Manny Pacquiao is 40 years old, undoubtedly past his prime, but tonight at the MGM Grand in Las Vegas, live on Showtime pay-per-view, he proved unquestionably still too good for Adrien Broner, winning a clear decision to retain his WBA “world” welterweight title.
Pacquiao (61-7-2, 39 KO) won the fight on scores of 116-112, 116-112, and 117-111, and those may have frankly been a bit generous for Broner (33-4-1, 24 KO). BLH had the fight 118-110 and 119-109 for Pacquiao.
The problems Broner ran into in this fight were simple and predictable, as they’re the same problems Broner has run into every time he’s fought someone at the top level of the sport. He didn’t throw enough punches, allowing Pacquiao to outwork him handily, and his leaky defense was not at all the Mayweather-esque slickness of his delusions, as he was hit plenty.
Pacquiao didn’t look like his younger self or anything here. It wasn’t a rebirth of Manny. He simply took advantage of Broner’s consistent flaws and won the fight.
For most, it went pretty much exactly as expected. For those who believed Broner, at 29, might finally put it all together and become the fighter he was once promised to be, it was a sobering reality check.
“At the age of 40 I still give my best,” Pacquiao said. “I wanted to be more aggressive, but my coach told me to not be careless.” He added, “I don’t believe my career is over. I proved it against Matthysse and I proved it again at the age of 40. Manny Pacquiao’s journey still continues.”
Asked about facing Floyd Mayweather again, Pacquiao said, “Tell him to come back to the ring and we will fight. I’m willing to fight him again, if he’s willing to come back in boxing.” Mayweather showed no reaction when put on camera at ringside.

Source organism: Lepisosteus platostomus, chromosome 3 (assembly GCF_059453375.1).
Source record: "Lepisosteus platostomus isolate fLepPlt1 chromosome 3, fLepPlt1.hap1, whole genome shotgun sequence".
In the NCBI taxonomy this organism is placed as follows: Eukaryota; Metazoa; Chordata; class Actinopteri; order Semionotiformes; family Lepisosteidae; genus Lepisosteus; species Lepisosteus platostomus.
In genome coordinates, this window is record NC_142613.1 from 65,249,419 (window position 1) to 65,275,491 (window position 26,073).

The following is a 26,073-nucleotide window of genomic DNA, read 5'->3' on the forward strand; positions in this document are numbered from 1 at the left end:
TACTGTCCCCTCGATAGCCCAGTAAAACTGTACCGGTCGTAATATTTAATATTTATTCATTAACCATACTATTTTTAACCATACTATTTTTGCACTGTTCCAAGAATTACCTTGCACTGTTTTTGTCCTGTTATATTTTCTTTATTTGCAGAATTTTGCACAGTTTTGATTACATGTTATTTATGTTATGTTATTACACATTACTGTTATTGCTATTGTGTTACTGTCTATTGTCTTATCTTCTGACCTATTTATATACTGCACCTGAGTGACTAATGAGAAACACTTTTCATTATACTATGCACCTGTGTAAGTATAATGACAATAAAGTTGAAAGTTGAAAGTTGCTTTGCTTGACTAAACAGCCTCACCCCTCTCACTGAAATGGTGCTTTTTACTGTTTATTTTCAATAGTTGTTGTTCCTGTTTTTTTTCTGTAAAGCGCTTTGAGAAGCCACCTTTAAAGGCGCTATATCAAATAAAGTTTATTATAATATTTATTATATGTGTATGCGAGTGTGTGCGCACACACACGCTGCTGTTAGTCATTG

For his part, Broner tried to pretend to be outraged, an act he was putting on for every passing camera as soon as the fight ended.
“I beat him! Everybody out there knows I beat him,” Broner said to boos from the audience. “I controlled the fight, he was missing, I hit him clean more times, I beat him!”
When Jim Gray noted that Broner was 3-3-1 in his last seven fights, Broner replied, “I may be 3-3-1 but I’d be 7-0 against you.” Gray responded, “Well, that wouldn’t mean much,” and put an end to the interview.
Statistically, the fight was one-sided. Pacquiao landed 112 of 568 (20%) total punches, including a sharp 42% (82 of 197) on his power shots. Meanwhile, Broner landed a mere 50 of 295 (17%) total punches, and just 39 of 180 (22%) power punches.
So the story of Manny Pacquiao will go on, and now that he’s with Al Haymon’s PBC stable, there are a lot of name welterweights for him to fight. Even if he doesn’t get what he truly wants, a rematch with Floyd Mayweather, Haymon has the likes of Keith Thurman, Errol Spence Jr, Mikey Garcia, Shawn Porter, and Danny Garcia in his stable.
As for the story of Adrien Broner, it didn’t change tonight, and it’s increasingly unlikely that it ever will. But if this pay-per-view sold well, or even did solid numbers, you can bet you’ll see him again in main events. He’s someone the boxing public has tuned in to see for years, through good and bad times, and just because he lost again doesn’t mean he’s hit the end of the road.